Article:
24/02/2021 - 23:54

BGC heirs fighting over $115m

24/02/2021 - 23:54


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The Supreme Court has delivered a tactical win to the widow of the late Len Buckeridge as she fights his sons over the carve-up of the magnate’s estate.

BGC heirs fighting over $115m
The Supreme Court rejected applications by Sam Buckeridge.

The Supreme Court has delivered a tactical win to the widow of the late Len Buckeridge as she fights his sons over the carve-up of the magnate’s estate.

Siok Puay Koh, also known as Tootsie, has been at odds with Sam Buckeridge and Andrew Buckeridge, who are executors of their father’s estate.

The estate was believed to be worth $2.5 billion when Mr Buckeridge passed away in 2014.

It was divided up between more than a dozen family beneficiaries, with Ms Koh and her son Julian Ambrose believed to have received a 10 per cent share.

Ms Koh subsequently applied for extra funds and was successful in 2018, when the Supreme Court approved changes to the will so she received a further $115 million.

Sam and Andrew, who were represented by law firm Jackson McDonald, made resolutions last June to give effect to the amended will.

However Ms Koh, represented by Iffla Wade, has argued the resolutions did not give proper effect to the amended will.

She is seeking a declaration that the $115 million is a gift, or capital payment, to be paid out of ‘net realisable receipts’, as defined in the will.

She is also seeking a declaration that $66 million already paid to her, out of the $115 million, is also treated as a gift.

The key issue is whether the payment is treated as capital or income, which in turn affects the tax payable.

The case was initiated after Ms Koh’s lawyers received correspondence from Jackson McDonald, which stated that the distributions already made had been paid from income of the estate, other than a very small capital component.

The payments also carried an entitlement to franked dividends.

In a ruling handed down yesterday, Registrar Natalie Whitby rejected an application by Sam and Andrew Buckeridge (the defendants).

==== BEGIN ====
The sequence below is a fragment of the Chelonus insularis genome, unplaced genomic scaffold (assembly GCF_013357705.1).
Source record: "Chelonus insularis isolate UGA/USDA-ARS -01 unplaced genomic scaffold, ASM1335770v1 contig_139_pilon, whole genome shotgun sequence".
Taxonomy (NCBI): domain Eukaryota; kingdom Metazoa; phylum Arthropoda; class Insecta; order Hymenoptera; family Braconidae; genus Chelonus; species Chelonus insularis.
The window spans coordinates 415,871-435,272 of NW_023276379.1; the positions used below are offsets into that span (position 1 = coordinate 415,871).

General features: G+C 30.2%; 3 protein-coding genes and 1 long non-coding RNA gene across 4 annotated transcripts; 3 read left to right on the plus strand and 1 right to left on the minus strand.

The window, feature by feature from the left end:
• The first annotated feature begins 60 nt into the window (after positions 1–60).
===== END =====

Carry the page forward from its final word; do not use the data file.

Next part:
They argued the only issue to be determined by the court was the proper construction of the amended will.

They said the facts pleaded in the statement of claim were unexceptional and could be addressed by affidavit evidence.

If that was the case, the matter could be dealt with in chambers, through an originating summons.

Ms Koh countered that the issues to be determined related not only to construction of the amended will, but also to the character and effect of the resolutions.

Registrar Whitby agreed this was the case, saying the matters to be resolved were not merely ancillary issues. 

“They are disputes of fact which require definition by way of pleadings,” she said.

“These disputes of fact render the proceedings appropriately commenced by writ.”

The legal dispute comes after a major restructuring of the BGC Group, which has long been Western Australia’s largest home builder and a big manufacturer of building materials.

The business has completed asset sales totalling more than $700 million in the past two years, including BGC Contracting and various properties such as the Aloft Perth and The Westin Perth hotels.

As a result of the asset sales, and a slowdown in housing construction, there has been a big decline in revenue at BGC Group, which comprises the operating businesses under BGC Australia and numerous properties held by Esther Investments.

The group’s revenue declined to $1.3 billion in the year to June 2020, down from $2.2 billion in the prior year.

Despite the decline, BGC is still ranked as WA’s fourth largest private company, according to Business News' Data & Insights.

BGC does not disclose annual profits.


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